In retrospect, the huge bond purchases appear questionable

During periods of low inflation, the ECB often pointed to potential problems in transmitting its monetary stimulus to the real economy especially as a result of the effective lower bound for interest rates, which limits its room for maneuver. It therefore launched immense bond-buying programs, removing interest rate risks from the market on a large scale and depressing yields on the capital markets. Government bond prices rose sharply and also pulled up the valuations of asset securities such as equities, shareholdings and real estate.

The extent to which the rise in asset prices stimulated aggregate demand and price developments is debatable, as there were also negative effects. Greater inequality in the distribution of wealth and slower growth in retirement assets may have led to higher saving, dampening expansionary effects of bond purchases.

Regardless of how one views the effects of unconventional policy, what is clear is that we are now witnessing a correction. The reversal of monetary policy has resulted in significant valuation losses. In 2022, both bonds and equities were heavily affected, and while stocks have been recovering in 2023, real estate is undergoing further revaluation. Financing conditions have deteriorated considerably as a result of much stricter lending standards on the part of banks, and corporate loans and housing loans have become markedly more expensive. The euro area economy is stagnating. The adjustments to higher interest rates are ongoing and can be seen as a burden for private households and the corporate sector. Moreover, the central bank itself is affected as the huge stock of bonds it acquired as part of quantitative easing has lost considerable market value. Selling these bonds would turn hidden into realized losses and further increase the rise in yields. Also for these reasons, only a slow reduction in the ECB's bond holdings can be expected.

Inflation expectations are of particular importance for monetary policy

An important prerequisite for the long-term stability of the price level is to anchor economic agents' inflation expectations as firmly as possible at the stability target. The ECB succeeded quite well in this until the current inflation shock. Even in the current situation with very high inflation, financial market participants only foresee inflation of around 2.5% over the next five or ten years, which is at least not very far from the central bank's target.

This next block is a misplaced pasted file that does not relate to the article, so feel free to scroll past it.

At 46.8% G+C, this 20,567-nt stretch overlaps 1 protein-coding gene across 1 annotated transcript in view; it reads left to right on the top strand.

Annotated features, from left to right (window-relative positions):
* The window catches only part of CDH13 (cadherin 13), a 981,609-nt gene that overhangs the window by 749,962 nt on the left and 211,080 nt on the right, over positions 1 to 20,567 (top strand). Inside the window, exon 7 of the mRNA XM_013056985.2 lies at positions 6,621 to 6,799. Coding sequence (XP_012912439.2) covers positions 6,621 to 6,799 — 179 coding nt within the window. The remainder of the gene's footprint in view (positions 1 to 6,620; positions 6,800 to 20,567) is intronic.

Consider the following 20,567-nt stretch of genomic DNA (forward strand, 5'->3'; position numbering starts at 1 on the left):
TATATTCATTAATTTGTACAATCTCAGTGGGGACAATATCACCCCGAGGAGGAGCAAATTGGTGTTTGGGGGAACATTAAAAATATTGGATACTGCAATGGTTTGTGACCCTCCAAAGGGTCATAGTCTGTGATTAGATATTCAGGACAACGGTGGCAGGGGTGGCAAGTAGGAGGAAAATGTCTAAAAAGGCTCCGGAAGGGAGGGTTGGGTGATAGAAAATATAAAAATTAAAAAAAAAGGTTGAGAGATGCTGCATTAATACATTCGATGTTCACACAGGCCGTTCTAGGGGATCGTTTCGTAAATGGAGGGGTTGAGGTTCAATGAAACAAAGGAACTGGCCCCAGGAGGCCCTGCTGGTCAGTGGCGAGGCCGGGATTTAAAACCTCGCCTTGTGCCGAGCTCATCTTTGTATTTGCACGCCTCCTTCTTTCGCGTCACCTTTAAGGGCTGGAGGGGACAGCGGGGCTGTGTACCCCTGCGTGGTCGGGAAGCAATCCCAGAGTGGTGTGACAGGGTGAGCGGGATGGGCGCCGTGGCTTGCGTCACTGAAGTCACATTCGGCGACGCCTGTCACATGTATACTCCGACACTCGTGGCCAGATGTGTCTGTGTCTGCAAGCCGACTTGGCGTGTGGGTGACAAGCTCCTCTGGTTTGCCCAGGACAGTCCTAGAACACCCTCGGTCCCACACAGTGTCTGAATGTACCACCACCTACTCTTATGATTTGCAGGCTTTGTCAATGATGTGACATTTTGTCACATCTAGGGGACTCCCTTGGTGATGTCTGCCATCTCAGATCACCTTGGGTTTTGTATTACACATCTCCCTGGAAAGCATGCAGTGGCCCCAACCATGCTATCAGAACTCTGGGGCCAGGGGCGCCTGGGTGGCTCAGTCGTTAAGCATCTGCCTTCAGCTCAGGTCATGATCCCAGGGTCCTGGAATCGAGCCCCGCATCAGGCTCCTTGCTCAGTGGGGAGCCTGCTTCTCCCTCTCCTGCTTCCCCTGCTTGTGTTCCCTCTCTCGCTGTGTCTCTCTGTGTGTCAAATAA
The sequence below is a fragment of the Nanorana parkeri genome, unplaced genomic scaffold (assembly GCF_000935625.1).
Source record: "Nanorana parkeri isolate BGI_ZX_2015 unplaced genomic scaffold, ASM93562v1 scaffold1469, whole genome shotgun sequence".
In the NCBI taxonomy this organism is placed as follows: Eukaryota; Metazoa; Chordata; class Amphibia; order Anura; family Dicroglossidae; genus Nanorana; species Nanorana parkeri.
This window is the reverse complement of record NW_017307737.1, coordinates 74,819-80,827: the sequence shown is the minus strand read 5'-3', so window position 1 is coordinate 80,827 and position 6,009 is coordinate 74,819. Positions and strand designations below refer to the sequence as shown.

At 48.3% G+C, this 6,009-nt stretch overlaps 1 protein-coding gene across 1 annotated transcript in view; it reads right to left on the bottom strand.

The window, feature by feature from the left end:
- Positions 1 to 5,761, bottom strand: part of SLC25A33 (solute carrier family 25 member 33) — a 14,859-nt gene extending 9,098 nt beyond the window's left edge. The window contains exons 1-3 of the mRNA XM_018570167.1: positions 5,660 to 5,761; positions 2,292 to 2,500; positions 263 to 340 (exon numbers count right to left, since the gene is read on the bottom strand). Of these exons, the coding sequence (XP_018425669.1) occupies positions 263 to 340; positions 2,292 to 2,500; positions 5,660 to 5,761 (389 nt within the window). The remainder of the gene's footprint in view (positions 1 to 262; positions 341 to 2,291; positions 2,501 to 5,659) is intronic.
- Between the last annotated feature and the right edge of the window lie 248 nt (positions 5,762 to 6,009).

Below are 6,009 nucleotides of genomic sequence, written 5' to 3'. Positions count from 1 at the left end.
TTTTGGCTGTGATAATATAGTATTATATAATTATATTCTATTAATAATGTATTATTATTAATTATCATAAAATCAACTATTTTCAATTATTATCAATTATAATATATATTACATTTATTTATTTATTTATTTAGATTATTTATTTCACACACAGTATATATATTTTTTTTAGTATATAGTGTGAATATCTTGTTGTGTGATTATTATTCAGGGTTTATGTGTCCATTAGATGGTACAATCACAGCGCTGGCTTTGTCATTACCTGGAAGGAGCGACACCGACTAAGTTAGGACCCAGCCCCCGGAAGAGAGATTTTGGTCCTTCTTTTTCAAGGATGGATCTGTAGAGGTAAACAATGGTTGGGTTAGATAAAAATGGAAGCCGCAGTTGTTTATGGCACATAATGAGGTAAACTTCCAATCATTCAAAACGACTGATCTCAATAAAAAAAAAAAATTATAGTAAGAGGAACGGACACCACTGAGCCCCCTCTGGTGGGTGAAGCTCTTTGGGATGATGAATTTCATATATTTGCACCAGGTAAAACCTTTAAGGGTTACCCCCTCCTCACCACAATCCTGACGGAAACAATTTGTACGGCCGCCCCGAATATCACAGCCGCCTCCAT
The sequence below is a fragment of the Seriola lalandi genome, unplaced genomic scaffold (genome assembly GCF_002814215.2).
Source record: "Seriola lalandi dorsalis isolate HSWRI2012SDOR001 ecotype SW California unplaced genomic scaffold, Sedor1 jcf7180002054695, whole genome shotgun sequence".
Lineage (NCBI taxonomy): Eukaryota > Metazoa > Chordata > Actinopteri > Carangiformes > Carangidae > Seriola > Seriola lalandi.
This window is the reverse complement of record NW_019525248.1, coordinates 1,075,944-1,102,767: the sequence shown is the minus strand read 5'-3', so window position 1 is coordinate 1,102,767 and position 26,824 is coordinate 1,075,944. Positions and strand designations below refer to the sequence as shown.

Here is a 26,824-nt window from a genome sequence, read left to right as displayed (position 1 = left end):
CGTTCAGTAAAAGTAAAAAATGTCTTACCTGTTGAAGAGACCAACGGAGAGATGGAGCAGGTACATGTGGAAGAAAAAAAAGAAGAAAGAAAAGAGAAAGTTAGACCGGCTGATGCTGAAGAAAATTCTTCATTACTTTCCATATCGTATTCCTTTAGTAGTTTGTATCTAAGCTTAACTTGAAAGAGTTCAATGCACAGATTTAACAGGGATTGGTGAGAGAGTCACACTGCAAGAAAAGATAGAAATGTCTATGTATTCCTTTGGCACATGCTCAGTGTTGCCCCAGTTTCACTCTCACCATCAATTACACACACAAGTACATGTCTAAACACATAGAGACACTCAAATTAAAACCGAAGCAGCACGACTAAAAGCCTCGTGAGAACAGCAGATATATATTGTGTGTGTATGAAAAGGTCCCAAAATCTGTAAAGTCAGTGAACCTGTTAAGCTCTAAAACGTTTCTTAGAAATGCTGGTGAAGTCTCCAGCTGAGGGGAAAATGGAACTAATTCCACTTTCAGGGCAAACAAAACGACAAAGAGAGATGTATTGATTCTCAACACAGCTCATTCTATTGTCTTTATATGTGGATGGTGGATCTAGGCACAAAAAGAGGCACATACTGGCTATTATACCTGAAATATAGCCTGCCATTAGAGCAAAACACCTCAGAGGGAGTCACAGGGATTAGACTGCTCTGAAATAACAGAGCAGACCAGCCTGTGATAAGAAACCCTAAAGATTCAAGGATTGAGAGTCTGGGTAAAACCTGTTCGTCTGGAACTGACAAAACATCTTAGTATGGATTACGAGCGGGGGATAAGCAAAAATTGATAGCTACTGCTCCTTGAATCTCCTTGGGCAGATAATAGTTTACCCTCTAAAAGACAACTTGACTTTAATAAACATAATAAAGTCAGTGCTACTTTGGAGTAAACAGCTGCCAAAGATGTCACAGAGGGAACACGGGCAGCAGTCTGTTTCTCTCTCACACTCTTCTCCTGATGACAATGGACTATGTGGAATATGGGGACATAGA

With regard to private households, however, there are significantly greater inflation concerns and thus deviations from the central bank's stability target. The ECB should and will take this into account in further decisions and continue its stabilization course to normalize  household’s inflation expectations.

In this respect, the credibility of the central bank is of central importance. The ECB will now have to prove its continuity and stamina under difficult conditions. A continued exit from years of expansionary policy with increased interest rates and a reduction in large bond holdings will not only put a strain on the central bank's own balance sheet, but will also further slow economic development.

Conclusion

The economic environment has changed quite dramatically since the ECB's 2020/21 strategy review. The sudden spike in inflation has significantly raised perceptions about longer-term inflation trends and the "equilibrium" level of interest rates. The task now is to curb inflation and anchor overly high inflation expectations back near the 2% target.

The costs of fighting inflation are already visible in the form of a stagnating economy and heightened recession concerns. The price is now being paid for the extremely expansionary unconventional measures of the past. The burdens caused by the abrupt turnaround in monetary policy cannot be avoided. However, the more credible and reliable the central bank's actions are, the lower they will be. A consistent and clearly communicated stabilization course, in which the required interest rate level is maintained for a while and the reduction of the bloated balance sheet is tackled, should soon repair the reputational damage brought about by the inflation acceleration and consolidate the ECB's credibility. 

Because of the costs of a stabilization policy, there are already calls for the central bank to tolerate higher inflation or to abandon inflation targets altogether. That would be the wrong way to go.  Price level stability is a crucial prerequisite for steady growth in the long term.


Rising S&P

Why Currency Hedging is Essential When Purchasing Global Bonds

Bonds are the safe harbours within a portfolio, meant to reduce overall risk. However, they do not always live up to this function, as investors experienced particularly during the historically poor investment year of 2022. However, a study by Sebastian Dörr shows that such fluctuations are nothing out of the ordinary in global bond investments without currency hedging.

The capital market analyst from HQ Trust calculated the return and volatility of the Bloomberg Global Aggregate Global Bond Index and compared them with the values of its currency-hedged version: Would bond investors have been able to sleep just as soundly in the period from 1999 to April 2023 without currency hedging? Not really, especially with the fluctuations that Sebastian Dörr calculated using the so-called rolling 12-month volatility, there were considerable differences.